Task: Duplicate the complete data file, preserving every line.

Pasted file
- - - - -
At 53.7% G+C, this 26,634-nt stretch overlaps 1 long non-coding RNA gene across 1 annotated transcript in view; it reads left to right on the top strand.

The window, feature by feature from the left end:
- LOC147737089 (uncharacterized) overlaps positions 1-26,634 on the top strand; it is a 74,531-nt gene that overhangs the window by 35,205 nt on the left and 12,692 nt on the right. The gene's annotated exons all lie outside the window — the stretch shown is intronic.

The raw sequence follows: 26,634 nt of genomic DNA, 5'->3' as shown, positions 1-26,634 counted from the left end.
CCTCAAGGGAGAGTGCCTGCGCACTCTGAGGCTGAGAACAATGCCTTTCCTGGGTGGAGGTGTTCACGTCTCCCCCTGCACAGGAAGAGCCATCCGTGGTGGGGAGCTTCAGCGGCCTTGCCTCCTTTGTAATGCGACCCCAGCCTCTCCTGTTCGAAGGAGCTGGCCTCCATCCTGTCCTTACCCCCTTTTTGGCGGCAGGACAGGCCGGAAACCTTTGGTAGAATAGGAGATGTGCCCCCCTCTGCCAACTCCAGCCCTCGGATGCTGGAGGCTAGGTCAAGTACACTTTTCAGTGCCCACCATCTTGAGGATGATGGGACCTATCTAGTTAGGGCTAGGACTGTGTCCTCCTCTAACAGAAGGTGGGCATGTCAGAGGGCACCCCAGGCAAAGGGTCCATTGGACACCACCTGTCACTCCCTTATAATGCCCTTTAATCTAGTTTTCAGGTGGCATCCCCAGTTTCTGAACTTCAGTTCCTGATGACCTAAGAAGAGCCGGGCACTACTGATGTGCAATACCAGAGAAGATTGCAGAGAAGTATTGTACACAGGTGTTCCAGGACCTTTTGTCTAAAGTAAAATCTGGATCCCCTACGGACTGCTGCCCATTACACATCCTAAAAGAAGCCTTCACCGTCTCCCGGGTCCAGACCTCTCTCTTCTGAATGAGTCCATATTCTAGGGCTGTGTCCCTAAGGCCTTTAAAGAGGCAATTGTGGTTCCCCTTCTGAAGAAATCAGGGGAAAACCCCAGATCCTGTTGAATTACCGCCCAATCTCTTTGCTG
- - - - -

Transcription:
At 53.7% G+C, this 26,634-nt stretch overlaps 1 long non-coding RNA gene across 1 annotated transcript in view; it reads left to right on the top strand.

The window, feature by feature from the left end:
- LOC147737089 (uncharacterized) overlaps positions 1-26,634 on the top strand; it is a 74,531-nt gene that overhangs the window by 35,205 nt on the left and 12,692 nt on the right. The gene's annotated exons all lie outside the window — the stretch shown is intronic.

The raw sequence follows: 26,634 nt of genomic DNA, 5'->3' as shown, positions 1-26,634 counted from the left end.
CCTCAAGGGAGAGTGCCTGCGCACTCTGAGGCTGAGAACAATGCCTTTCCTGGGTGGAGGTGTTCACGTCTCCCCCTGCACAGGAAGAGCCATCCGTGGTGGGGAGCTTCAGCGGCCTTGCCTCCTTTGTAATGCGACCCCAGCCTCTCCTGTTCGAAGGAGCTGGCCTCCATCCTGTCCTTACCCCCTTTTTGGCGGCAGGACAGGCCGGAAACCTTTGGTAGAATAGGAGATGTGCCCCCCTCTGCCAACTCCAGCCCTCGGATGCTGGAGGCTAGGTCAAGTACACTTTTCAGTGCCCACCATCTTGAGGATGATGGGACCTATCTAGTTAGGGCTAGGACTGTGTCCTCCTCTAACAGAAGGTGGGCATGTCAGAGGGCACCCCAGGCAAAGGGTCCATTGGACACCACCTGTCACTCCCTTATAATGCCCTTTAATCTAGTTTTCAGGTGGCATCCCCAGTTTCTGAACTTCAGTTCCTGATGACCTAAGAAGAGCCGGGCACTACTGATGTGCAATACCAGAGAAGATTGCAGAGAAGTATTGTACACAGGTGTTCCAGGACCTTTTGTCTAAAGTAAAATCTGGATCCCCTACGGACTGCTGCCCATTACACATCCTAAAAGAAGCCTTCACCGTCTCCCGGGTCCAGACCTCTCTCTTCTGAATGAGTCCATATTCTAGGGCTGTGTCCCTAAGGCCTTTAAAGAGGCAATTGTGGTTCCCCTTCTGAAGAAATCAGGGGAAAACCCCAGATCCTGTTGAATTACCGCCCAATCTCTTTGCTG